Jon Campisi Mar. 19, 2014, 10:13am


For the second time in as many weeks, a Philadelphia personal injury law

firm has filed a lawsuit on behalf of a man who claims he suffered injuries due to his use of a testosterone supplement medication.

Lawyers with Ross Feller Casey on Tuesday filed a civil complaint at Philadelphia’s Common Pleas Court on behalf of Edwin Rios and his wife, Eileen, who reside in southern New Jersey.

The Vineland couple claims Edwin, who is 67 and has no history of cardiovascular problems, suffered a myocardial infarction last spring, something the plaintiffs attribute to the man’s use of the medication Testim.

The plaintiff, who is also a Type II diabetic, began using Testim in May 2012.

He suffered the heart attack about a year later.

The lawsuit says that the injury was caused by the “exogenously administered testosterone-containing medication Testim,” which is manufactured and distributed by Chesterbrook, Pa.-based Auxilium Pharmaceuticals Inc. and Philadelphia’s GlaxoSmithKline, the two defendants named in the litigation.

The civil complaint accuses the drug companies of knowing Testim was dangerous, but nevertheless failing to provide adequate safety warnings.

Testim, like other testosterone gels that are applied to a man’s upper arms, provides a “continuous transdermal delivery system for testosterone for 24 hours following a single application to the skin,” according to the lawsuit.

Testim, which received approval from the U.S. Food and Drug Administration back in October 2002, was “defective in its condition and unreasonably dangerous with respect to its design, warnings, instructions, and/or indications for use,” the lawsuit reads.

The drug companies are accused of orchestrating a “national awareness campaign and multi-platform media initiative and program to purportedly educate male consumers about the signs and symptoms of ‘Low T,’ and to introduce a ‘cure’ for ‘Low T’ in the form of, among other prescription testosterone-containing preparations, Testim,” according to the complaint.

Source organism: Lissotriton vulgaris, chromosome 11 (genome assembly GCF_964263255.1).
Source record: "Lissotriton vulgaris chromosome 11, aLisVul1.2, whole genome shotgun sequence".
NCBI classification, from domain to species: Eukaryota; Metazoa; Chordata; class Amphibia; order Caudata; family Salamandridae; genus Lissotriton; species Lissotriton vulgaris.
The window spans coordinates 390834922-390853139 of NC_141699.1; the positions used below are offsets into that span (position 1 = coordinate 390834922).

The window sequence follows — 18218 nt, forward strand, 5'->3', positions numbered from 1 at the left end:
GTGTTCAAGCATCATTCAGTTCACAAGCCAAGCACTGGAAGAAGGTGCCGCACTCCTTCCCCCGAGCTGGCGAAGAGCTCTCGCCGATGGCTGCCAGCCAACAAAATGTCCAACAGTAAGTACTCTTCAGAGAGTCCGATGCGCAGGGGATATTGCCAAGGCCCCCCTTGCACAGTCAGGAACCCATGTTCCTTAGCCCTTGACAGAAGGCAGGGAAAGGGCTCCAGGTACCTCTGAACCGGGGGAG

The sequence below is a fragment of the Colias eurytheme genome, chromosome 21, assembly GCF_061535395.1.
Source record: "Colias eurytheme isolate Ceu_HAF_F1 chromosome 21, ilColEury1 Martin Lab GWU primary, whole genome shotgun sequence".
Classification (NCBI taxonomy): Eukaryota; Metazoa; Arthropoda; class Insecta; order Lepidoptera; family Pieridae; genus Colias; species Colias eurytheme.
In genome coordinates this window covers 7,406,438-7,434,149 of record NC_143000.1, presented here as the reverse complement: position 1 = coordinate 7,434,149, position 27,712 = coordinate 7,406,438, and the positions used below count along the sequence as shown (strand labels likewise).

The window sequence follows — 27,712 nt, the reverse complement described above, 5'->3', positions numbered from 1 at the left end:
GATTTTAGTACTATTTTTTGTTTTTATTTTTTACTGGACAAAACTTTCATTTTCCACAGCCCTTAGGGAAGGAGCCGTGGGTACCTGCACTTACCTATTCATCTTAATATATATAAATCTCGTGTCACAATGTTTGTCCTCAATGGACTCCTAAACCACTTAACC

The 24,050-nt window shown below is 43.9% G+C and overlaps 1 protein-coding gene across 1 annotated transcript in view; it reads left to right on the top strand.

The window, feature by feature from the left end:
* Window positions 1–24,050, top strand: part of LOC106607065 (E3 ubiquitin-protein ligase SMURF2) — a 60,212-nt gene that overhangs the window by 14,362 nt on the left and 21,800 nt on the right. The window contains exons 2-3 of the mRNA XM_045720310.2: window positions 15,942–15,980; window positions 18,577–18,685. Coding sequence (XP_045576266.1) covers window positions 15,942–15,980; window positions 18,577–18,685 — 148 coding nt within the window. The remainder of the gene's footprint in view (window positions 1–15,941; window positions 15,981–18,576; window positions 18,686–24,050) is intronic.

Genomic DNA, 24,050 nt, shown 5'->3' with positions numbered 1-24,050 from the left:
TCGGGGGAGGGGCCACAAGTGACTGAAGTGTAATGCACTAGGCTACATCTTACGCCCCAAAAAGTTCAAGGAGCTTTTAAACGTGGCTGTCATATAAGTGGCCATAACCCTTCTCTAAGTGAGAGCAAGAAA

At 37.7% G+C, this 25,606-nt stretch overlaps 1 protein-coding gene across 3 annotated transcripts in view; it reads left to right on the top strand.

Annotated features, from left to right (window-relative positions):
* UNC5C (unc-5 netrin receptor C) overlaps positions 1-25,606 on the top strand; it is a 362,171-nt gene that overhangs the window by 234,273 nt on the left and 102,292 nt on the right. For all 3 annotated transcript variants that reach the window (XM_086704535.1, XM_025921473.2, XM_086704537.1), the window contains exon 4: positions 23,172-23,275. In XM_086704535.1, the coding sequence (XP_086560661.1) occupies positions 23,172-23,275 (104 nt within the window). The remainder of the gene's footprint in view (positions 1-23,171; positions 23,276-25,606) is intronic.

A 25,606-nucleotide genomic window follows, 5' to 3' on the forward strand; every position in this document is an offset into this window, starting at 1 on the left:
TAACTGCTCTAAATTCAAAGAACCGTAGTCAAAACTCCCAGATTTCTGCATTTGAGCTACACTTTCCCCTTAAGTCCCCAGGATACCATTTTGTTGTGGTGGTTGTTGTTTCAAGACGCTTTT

The complaint alleges that the defendants knew a decrease in testosterone levels in men is part of the natural aging process, and that returning testosterone levels to so-called “physiologic levels to treat the contrived and pharmaceutical industry created and driven diagnosis of ‘Low T’ was a recipe for grievous harm in the form of cardiovascular events.”

Just last week, lawyers from Ross Feller Casey filed a similar lawsuit on behalf of an Alabama man who says he suffered a stroke due to his use of Testim.

The firm claims that suit was the first of its kind to have been filed at the Philadelphia Common Pleas Court.

Like the other suit, the Rios complaint says that a decrease in testosterone levels is a “normal and expected component of the male aging process,” and, despite assertions by the defendants, is not a “syndrome” nor “disease” nor “condition.”

“Increasing testosterone levels via the administration of exogenous testosterone in men who have experienced a physiologic decrease in testosterone levels during the aging process presents unreasonable health hazards, and is manifestly dangerous,” the complaint reads. “Defendants repeatedly and knowingly represented, through deeds, action, and words, including an aggressive and pervasive direct-to-consumer advertising campaign, that low testosterone levels and ‘Low T’ were pathologic entities requiring treatment.”

As a result of his use of Testim, Edwin Rios, the plaintiff, experienced pain and suffering, loss of life’s pleasures, physical debility, mental anguish, fear and fright, embarrassment and humiliation, economic loss, requirement for medical monitoring, and past, present and future medical expenses, the complaint states.

His wife, Eileen, brings a claim for the loss of marital consortium.

The suit contains counts of strict liability, negligence, breach of implied and express warranties, fraud and recklessness, and negligent misrepresentation.

The couple seeks unspecified compensatory damages along with interest, costs and delay damages.

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